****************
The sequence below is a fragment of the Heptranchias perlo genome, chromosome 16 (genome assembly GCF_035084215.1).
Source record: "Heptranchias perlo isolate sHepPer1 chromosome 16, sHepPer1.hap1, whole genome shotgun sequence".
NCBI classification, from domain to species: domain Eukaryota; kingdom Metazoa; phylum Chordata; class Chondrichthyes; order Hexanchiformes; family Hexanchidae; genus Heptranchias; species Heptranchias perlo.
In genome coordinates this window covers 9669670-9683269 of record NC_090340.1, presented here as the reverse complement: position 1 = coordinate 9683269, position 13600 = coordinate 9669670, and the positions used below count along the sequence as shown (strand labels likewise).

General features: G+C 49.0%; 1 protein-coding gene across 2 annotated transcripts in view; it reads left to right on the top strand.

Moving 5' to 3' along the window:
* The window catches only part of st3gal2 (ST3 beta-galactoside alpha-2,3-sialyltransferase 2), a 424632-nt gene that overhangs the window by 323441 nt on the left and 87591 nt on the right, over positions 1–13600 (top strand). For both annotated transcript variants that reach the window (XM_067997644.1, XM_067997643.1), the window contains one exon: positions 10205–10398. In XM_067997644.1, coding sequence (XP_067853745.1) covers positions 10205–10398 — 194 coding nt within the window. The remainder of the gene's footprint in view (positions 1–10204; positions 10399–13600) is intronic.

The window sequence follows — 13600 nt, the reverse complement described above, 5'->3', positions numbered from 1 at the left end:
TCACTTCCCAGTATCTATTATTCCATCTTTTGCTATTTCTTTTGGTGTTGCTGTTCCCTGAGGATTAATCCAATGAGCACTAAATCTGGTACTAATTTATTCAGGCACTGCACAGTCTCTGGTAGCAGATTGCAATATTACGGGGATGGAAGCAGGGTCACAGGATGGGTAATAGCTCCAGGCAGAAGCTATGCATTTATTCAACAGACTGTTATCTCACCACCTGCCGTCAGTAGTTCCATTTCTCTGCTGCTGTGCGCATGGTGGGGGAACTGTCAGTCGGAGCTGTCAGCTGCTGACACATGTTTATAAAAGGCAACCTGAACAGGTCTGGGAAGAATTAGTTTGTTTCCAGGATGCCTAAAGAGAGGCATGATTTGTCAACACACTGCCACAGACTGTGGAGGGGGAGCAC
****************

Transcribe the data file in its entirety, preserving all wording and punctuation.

The sequence below is a fragment of the Heptranchias perlo genome, chromosome 16 (genome assembly GCF_035084215.1).
Source record: "Heptranchias perlo isolate sHepPer1 chromosome 16, sHepPer1.hap1, whole genome shotgun sequence".
NCBI classification, from domain to species: domain Eukaryota; kingdom Metazoa; phylum Chordata; class Chondrichthyes; order Hexanchiformes; family Hexanchidae; genus Heptranchias; species Heptranchias perlo.
In genome coordinates this window covers 9669670-9683269 of record NC_090340.1, presented here as the reverse complement: position 1 = coordinate 9683269, position 13600 = coordinate 9669670, and the positions used below count along the sequence as shown (strand labels likewise).

General features: G+C 49.0%; 1 protein-coding gene across 2 annotated transcripts in view; it reads left to right on the top strand.

Moving 5' to 3' along the window:
* The window catches only part of st3gal2 (ST3 beta-galactoside alpha-2,3-sialyltransferase 2), a 424632-nt gene that overhangs the window by 323441 nt on the left and 87591 nt on the right, over positions 1–13600 (top strand). For both annotated transcript variants that reach the window (XM_067997644.1, XM_067997643.1), the window contains one exon: positions 10205–10398. In XM_067997644.1, coding sequence (XP_067853745.1) covers positions 10205–10398 — 194 coding nt within the window. The remainder of the gene's footprint in view (positions 1–10204; positions 10399–13600) is intronic.

The window sequence follows — 13600 nt, the reverse complement described above, 5'->3', positions numbered from 1 at the left end:
TCACTTCCCAGTATCTATTATTCCATCTTTTGCTATTTCTTTTGGTGTTGCTGTTCCCTGAGGATTAATCCAATGAGCACTAAATCTGGTACTAATTTATTCAGGCACTGCACAGTCTCTGGTAGCAGATTGCAATATTACGGGGATGGAAGCAGGGTCACAGGATGGGTAATAGCTCCAGGCAGAAGCTATGCATTTATTCAACAGACTGTTATCTCACCACCTGCCGTCAGTAGTTCCATTTCTCTGCTGCTGTGCGCATGGTGGGGGAACTGTCAGTCGGAGCTGTCAGCTGCTGACACATGTTTATAAAAGGCAACCTGAACAGGTCTGGGAAGAATTAGTTTGTTTCCAGGATGCCTAAAGAGAGGCATGATTTGTCAACACACTGCCACAGACTGTGGAGGGGGAGCAC